Ubuntu 20.04 and ldap authentification

in flag

I struggle a little bit with setting up ldap authentification on Ubuntu 20.04. I followed this guide, that is, I installed the packages libnss-ldap libpam-ldap ldap-utils nscd.

nsswitch.conf looks

passwd:         files systemd ldap
group:          files systemd ldap
shadow:         files ldap
gshadow:        files

I changed the line in /etc/pam.d/common-password so that it reads

password [success=1 user_unknown=ignore default=die] try_first_pass

And I added the following line to /etc/pam.d/common-session:

session optional   skel=/etc/skel umask=022

Now I'm not sure about whether it is necessary that the user exists locally or not. If the user exists, everything works fine. If not, I get the following messages in auth.log:

Jan 27 07:06:55 myserver sshd[4479]: Invalid user myuser from xxxx:xxx:xxxx:xxx::xx port 50556
Jan 27 07:07:03 myserver sshd[4479]: pam_unix(sshd:auth): check pass; user unknown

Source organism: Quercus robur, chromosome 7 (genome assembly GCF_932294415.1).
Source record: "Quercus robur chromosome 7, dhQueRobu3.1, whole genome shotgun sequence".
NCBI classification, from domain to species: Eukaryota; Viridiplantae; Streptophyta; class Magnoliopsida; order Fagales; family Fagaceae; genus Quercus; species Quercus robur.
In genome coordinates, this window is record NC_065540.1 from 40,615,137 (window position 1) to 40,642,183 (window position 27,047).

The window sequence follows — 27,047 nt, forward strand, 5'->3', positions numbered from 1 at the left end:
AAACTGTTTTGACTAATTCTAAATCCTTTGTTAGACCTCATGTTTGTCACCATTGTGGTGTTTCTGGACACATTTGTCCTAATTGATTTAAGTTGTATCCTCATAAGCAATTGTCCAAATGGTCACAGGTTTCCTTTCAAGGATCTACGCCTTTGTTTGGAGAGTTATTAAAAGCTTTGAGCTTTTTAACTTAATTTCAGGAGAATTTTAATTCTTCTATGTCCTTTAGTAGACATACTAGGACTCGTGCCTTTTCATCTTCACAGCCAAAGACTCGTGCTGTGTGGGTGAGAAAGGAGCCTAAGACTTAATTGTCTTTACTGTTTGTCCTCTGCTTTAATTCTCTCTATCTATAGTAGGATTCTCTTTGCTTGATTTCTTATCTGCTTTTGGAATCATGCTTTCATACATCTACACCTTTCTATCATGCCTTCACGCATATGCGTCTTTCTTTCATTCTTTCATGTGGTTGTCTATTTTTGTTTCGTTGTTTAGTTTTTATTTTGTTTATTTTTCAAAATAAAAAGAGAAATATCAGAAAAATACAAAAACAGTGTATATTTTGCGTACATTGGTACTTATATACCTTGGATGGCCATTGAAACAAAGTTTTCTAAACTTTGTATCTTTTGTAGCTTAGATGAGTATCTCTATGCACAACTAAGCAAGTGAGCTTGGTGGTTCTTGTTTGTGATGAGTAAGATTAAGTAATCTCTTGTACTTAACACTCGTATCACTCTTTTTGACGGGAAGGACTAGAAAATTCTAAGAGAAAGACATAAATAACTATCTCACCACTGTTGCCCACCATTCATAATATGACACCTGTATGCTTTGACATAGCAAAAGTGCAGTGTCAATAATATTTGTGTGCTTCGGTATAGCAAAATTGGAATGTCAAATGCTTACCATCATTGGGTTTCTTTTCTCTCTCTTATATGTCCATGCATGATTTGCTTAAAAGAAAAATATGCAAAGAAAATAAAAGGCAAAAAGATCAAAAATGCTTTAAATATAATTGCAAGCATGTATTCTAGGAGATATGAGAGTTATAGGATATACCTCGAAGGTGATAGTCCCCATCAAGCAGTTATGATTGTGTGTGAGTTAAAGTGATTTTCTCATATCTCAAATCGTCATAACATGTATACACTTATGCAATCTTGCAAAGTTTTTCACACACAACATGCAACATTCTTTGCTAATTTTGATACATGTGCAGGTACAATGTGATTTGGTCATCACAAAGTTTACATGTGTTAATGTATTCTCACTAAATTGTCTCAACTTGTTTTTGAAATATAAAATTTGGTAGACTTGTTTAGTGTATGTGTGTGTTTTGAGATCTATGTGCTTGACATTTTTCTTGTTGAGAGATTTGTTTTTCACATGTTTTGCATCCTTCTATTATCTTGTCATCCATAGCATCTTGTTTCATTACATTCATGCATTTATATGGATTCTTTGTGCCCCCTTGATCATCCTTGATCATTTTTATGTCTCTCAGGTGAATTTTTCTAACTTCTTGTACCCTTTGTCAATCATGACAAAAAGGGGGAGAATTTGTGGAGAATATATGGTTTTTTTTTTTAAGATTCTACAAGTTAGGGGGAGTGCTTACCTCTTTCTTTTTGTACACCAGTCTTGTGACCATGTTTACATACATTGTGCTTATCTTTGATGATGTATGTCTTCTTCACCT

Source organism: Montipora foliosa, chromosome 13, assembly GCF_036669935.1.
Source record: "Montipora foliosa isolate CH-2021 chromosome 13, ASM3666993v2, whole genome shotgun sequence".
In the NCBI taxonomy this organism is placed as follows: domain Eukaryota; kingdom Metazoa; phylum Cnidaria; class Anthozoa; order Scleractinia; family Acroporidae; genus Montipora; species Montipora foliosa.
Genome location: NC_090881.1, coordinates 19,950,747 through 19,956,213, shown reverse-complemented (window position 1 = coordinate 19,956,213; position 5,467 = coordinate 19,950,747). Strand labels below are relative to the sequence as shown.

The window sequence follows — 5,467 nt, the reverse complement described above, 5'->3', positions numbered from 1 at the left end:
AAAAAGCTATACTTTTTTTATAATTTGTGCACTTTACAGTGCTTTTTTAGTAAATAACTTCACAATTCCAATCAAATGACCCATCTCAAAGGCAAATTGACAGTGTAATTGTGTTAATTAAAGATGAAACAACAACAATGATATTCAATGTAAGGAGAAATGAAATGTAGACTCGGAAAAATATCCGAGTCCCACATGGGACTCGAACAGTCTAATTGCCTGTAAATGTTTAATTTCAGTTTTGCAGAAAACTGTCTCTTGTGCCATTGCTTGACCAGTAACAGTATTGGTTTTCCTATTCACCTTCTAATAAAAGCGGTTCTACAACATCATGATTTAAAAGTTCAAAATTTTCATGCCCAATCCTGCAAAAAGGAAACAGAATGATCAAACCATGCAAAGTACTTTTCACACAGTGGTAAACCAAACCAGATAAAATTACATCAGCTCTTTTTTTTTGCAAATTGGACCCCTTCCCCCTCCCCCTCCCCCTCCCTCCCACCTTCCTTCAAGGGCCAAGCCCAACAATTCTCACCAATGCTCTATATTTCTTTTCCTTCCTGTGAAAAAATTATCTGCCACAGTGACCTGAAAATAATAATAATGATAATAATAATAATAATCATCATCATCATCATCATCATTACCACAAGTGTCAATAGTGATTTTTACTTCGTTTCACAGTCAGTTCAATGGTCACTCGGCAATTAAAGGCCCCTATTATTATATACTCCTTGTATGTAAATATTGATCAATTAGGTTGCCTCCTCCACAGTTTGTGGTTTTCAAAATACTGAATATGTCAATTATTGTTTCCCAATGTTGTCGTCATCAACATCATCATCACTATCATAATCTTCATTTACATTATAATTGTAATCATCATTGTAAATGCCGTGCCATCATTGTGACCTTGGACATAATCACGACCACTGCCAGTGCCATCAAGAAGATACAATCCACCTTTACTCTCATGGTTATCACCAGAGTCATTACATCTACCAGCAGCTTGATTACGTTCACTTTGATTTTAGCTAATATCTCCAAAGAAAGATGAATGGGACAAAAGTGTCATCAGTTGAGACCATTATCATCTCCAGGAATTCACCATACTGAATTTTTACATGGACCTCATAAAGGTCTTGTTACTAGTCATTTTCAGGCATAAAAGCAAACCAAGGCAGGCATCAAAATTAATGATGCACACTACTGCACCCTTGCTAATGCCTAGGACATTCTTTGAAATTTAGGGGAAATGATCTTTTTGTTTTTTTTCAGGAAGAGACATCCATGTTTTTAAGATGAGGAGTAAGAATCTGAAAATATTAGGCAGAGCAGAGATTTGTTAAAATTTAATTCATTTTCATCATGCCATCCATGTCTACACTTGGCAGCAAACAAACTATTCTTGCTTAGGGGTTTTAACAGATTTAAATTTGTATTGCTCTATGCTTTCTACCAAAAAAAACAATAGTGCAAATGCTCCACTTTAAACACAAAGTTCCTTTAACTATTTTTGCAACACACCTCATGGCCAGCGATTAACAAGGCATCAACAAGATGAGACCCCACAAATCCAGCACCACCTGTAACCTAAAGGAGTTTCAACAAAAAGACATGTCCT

Jan 27 07:07:03 myserver sshd[4479]: pam_unix(sshd:auth): authentication failure; logname= uid=0 euid=0 tty=ssh ruser= rhost=xxxx:xxx:xxxx:xxx::xx 
Jan 27 07:07:03 myserver sshd[4479]: pam_ldap: error trying to bind as user "CN=myuser,OU=Users,OU=TEST,DC=ad,DC=test,DC=example,DC=de" (Invalid credentials)
Jan 27 07:07:05 myserver sshd[4479]: Failed password for invalid user myuser from xxxx:xxx:xxxx:xxx::xx port 50556 ssh2

Am I doing something wrong, and the user should be automatically created (if not existing locally) or is it working as expected, and I have to create the users beforehand?


Post an answer

Most people don’t grasp that asking a lot of questions unlocks learning and improves interpersonal bonding. In Alison’s studies, for example, though people could accurately recall how many questions had been asked in their conversations, they didn’t intuit the link between questions and liking. Across four studies, in which participants were engaged in conversations themselves or read transcripts of others’ conversations, people tended not to realize that question asking would influence—or had influenced—the level of amity between the conversationalists.